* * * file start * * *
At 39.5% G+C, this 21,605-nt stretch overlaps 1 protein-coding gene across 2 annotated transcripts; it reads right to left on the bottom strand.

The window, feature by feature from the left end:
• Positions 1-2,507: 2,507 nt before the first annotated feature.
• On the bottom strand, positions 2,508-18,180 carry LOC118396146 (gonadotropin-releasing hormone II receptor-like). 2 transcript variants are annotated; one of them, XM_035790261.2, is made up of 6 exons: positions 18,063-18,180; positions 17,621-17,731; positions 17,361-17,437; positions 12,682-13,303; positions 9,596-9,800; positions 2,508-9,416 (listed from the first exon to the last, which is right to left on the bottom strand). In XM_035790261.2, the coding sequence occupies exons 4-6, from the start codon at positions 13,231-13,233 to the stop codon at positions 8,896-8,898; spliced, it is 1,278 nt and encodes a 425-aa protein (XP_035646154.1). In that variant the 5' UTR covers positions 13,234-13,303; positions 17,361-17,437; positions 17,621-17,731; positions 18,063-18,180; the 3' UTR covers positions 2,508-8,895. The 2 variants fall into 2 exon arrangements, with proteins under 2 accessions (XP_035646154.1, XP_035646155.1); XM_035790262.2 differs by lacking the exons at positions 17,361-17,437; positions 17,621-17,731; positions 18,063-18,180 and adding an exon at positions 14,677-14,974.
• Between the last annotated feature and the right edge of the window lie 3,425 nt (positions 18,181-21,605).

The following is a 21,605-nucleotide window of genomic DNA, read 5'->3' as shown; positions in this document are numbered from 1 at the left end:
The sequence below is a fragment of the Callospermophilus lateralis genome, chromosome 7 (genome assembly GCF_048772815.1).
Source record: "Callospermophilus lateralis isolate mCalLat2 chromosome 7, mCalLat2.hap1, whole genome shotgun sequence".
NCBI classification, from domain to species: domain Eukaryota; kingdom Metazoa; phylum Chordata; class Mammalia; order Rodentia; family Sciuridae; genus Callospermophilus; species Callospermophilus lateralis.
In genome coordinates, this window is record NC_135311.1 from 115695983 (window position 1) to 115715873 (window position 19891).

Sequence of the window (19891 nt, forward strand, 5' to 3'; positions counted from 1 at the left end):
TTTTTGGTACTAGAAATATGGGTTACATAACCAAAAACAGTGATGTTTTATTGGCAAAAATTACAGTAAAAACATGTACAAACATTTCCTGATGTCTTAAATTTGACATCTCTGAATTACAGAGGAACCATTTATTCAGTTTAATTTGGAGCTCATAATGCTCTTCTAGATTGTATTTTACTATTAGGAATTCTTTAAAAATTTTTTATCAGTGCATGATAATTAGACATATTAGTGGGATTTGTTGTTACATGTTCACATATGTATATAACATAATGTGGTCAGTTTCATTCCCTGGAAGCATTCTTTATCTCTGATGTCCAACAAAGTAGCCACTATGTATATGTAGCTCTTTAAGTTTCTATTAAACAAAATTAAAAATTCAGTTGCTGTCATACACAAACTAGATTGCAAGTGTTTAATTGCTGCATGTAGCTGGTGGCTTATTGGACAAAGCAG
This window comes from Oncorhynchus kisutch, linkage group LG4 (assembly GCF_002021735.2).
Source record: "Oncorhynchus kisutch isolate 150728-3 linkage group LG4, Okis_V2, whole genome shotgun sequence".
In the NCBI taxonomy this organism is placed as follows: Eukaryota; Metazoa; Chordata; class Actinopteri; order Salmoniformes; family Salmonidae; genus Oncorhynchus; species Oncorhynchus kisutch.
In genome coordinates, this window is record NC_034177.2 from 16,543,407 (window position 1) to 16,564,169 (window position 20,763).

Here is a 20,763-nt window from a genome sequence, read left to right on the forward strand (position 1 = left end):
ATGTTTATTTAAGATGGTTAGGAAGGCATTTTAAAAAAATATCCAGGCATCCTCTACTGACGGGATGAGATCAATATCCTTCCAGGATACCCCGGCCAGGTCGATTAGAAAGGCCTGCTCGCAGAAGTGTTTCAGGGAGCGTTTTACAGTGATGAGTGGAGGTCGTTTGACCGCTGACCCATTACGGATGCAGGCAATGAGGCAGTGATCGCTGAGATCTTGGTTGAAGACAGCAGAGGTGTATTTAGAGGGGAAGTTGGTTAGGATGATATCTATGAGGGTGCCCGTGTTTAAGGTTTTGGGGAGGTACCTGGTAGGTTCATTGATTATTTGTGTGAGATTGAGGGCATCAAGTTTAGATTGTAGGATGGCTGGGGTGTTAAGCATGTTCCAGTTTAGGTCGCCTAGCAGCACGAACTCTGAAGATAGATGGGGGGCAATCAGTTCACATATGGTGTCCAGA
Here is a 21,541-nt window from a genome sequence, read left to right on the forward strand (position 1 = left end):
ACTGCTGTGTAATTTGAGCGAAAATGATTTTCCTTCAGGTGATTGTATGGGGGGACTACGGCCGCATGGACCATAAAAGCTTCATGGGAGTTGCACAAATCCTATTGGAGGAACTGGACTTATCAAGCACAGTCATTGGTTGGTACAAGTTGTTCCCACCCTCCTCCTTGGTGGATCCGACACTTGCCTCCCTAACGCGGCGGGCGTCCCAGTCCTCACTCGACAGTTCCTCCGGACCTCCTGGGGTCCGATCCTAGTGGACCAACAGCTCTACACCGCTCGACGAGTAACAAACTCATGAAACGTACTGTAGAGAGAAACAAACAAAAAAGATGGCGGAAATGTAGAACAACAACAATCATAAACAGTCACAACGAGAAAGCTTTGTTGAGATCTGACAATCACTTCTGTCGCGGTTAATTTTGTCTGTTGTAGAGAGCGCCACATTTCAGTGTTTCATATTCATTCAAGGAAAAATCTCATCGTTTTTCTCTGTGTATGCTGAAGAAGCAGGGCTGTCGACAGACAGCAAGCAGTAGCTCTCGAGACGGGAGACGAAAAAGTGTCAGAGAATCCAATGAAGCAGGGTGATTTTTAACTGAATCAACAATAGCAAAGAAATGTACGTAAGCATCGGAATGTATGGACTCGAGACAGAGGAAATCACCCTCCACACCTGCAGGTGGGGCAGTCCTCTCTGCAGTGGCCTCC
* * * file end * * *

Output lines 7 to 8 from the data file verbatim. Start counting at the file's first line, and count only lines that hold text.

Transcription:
The sequence below is a fragment of the Callospermophilus lateralis genome, chromosome 7 (genome assembly GCF_048772815.1).
Source record: "Callospermophilus lateralis isolate mCalLat2 chromosome 7, mCalLat2.hap1, whole genome shotgun sequence".